9k Original Miles: 1993 Ford Mustang SVT Cobra

Even though they were built in limited numbers, we’ve seen a few examples of the 1993 Mustang SVT Cobra appear on our desks here at Barn Finds in recent times. This one looks like a bit of a gem, and the owner has treated it to a few tweaks that should improve on what was already an accomplished driver’s car. The good news is that if a buyer is looking for complete originality, they could reverse most of these changes. It has a genuine 9,300 miles on the clock, which means that there should be plenty of life left in this classic. With values continuing to climb, now could also be an excellent time to get one of these classics parked in the garage. The Cobra is located in Seguin, Texas, and has been listed for sale here on eBay. Bidding has soared to $40,100, but this remains short of the reserve. The owner offers a BIN option of $55,000, and even that figure looks pretty attractive.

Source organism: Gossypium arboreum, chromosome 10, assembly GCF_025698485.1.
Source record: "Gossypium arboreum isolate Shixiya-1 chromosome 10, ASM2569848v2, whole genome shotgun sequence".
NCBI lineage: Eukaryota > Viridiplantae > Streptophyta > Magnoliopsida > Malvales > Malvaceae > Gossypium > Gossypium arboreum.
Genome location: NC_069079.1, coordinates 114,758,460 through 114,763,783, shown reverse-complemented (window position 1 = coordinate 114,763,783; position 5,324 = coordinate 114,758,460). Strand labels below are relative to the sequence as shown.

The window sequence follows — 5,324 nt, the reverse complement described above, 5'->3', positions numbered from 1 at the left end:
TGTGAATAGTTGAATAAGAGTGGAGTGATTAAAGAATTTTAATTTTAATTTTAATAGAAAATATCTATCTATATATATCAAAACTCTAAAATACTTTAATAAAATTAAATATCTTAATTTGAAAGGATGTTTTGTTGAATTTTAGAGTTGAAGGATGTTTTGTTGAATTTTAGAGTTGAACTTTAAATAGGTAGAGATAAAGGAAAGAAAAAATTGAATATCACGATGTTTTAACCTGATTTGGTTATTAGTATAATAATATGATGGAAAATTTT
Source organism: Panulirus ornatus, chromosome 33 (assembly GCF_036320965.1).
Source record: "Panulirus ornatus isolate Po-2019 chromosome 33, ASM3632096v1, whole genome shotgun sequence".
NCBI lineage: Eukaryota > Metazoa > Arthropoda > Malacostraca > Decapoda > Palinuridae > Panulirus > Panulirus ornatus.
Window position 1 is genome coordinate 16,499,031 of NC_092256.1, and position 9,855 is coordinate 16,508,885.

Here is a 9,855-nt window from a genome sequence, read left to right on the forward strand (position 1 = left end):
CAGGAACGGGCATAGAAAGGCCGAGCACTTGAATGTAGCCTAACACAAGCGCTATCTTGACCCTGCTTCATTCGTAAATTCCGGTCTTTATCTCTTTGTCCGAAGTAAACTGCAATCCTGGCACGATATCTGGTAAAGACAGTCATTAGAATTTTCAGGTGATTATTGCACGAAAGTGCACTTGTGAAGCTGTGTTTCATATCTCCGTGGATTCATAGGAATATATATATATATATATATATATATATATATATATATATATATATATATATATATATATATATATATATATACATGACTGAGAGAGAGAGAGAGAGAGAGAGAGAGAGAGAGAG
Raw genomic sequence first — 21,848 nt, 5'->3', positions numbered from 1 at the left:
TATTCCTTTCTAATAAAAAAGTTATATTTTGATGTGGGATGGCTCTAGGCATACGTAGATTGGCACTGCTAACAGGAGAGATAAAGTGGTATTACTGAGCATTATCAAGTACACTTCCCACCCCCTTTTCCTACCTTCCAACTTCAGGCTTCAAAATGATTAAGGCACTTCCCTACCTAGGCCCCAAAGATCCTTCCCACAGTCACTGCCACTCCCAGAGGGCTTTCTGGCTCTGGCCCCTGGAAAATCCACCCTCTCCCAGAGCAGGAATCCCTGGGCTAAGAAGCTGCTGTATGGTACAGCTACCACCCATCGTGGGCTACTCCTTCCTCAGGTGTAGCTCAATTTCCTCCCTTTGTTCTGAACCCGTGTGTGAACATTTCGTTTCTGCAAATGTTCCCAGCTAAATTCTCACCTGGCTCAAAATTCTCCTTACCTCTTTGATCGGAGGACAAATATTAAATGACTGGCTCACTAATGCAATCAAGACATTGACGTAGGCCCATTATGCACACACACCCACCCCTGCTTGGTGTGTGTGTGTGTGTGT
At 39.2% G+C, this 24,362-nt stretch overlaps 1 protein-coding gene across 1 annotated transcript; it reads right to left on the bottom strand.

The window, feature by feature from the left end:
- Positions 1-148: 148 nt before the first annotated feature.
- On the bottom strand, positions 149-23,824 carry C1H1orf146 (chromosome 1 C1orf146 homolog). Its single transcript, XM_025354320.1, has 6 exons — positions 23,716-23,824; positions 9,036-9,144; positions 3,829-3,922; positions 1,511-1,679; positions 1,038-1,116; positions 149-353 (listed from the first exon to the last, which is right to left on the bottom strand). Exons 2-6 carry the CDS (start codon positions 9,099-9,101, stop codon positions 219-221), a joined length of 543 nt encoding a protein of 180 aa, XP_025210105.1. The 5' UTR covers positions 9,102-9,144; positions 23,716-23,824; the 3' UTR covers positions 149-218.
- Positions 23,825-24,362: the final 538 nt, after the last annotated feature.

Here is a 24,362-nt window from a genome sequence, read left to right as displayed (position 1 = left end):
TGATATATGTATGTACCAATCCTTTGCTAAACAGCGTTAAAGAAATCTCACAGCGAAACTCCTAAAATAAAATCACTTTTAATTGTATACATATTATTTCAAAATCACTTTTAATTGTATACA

The good people at SVT created 4,993 examples of the Cobra. They offered these classics in three colors, and this is 1-of-1,854 where the buyer chose Black. I recently chanced upon some updated information that reveals that this was the most popular color choice. Some resources had previously led me to believe that the company had applied Vibrant Red clearcoat to 1,882 cars, but the actual figure is 1,784. The Holy Grail of the ’93 SVT Cobras is any vehicle finished in non-clearcoat Vibrant Red. If you ever happen to find one of those, you will have chanced upon a genuine 1-of-9 car. The Black that graces these panels looks extremely nice, with a brilliant shine and depth of finish. There is one small scratch on the passenger side front fender, but the rest is close to perfect. The Cobra’s cause has been aided by the owner’s decision to fit a protective cover over the vehicle’s front. This area of the Cobra can be prone to chips from errant stones, but this one has avoided that fate. The panels are as straight as an arrow, and rust is not an issue thanks to a combination of the dry Texas climate and the owner’s policy of never taking the Mustang out in the rain. The distinctive Cobra aerodynamic additions are in good order, as are the 17″ alloy wheels. The owner has installed aftermarket tinting on the glass, but this would be easy to remove if the buyer seeks originality.